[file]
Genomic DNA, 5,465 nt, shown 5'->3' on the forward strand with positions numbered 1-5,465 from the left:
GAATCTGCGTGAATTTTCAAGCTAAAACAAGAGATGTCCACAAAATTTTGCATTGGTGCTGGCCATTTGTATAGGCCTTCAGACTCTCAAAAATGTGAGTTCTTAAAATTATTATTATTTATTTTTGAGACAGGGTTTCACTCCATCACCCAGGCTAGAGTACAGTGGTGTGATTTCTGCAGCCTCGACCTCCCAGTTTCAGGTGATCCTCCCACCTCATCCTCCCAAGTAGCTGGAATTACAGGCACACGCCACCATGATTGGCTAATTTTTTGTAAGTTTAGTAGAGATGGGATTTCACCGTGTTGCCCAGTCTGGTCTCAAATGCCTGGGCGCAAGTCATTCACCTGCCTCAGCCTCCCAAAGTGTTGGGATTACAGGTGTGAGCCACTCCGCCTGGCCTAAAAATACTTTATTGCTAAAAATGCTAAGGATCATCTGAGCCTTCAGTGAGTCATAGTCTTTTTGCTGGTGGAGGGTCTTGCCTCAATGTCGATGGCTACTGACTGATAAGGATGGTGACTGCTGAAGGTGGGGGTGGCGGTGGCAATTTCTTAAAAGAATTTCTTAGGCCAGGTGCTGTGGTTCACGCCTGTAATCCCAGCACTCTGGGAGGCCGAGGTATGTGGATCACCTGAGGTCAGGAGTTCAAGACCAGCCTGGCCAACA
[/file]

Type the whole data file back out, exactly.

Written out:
Genomic DNA, 5,465 nt, shown 5'->3' on the forward strand with positions numbered 1-5,465 from the left:
GAATCTGCGTGAATTTTCAAGCTAAAACAAGAGATGTCCACAAAATTTTGCATTGGTGCTGGCCATTTGTATAGGCCTTCAGACTCTCAAAAATGTGAGTTCTTAAAATTATTATTATTTATTTTTGAGACAGGGTTTCACTCCATCACCCAGGCTAGAGTACAGTGGTGTGATTTCTGCAGCCTCGACCTCCCAGTTTCAGGTGATCCTCCCACCTCATCCTCCCAAGTAGCTGGAATTACAGGCACACGCCACCATGATTGGCTAATTTTTTGTAAGTTTAGTAGAGATGGGATTTCACCGTGTTGCCCAGTCTGGTCTCAAATGCCTGGGCGCAAGTCATTCACCTGCCTCAGCCTCCCAAAGTGTTGGGATTACAGGTGTGAGCCACTCCGCCTGGCCTAAAAATACTTTATTGCTAAAAATGCTAAGGATCATCTGAGCCTTCAGTGAGTCATAGTCTTTTTGCTGGTGGAGGGTCTTGCCTCAATGTCGATGGCTACTGACTGATAAGGATGGTGACTGCTGAAGGTGGGGGTGGCGGTGGCAATTTCTTAAAAGAATTTCTTAGGCCAGGTGCTGTGGTTCACGCCTGTAATCCCAGCACTCTGGGAGGCCGAGGTATGTGGATCACCTGAGGTCAGGAGTTCAAGACCAGCCTGGCCAACA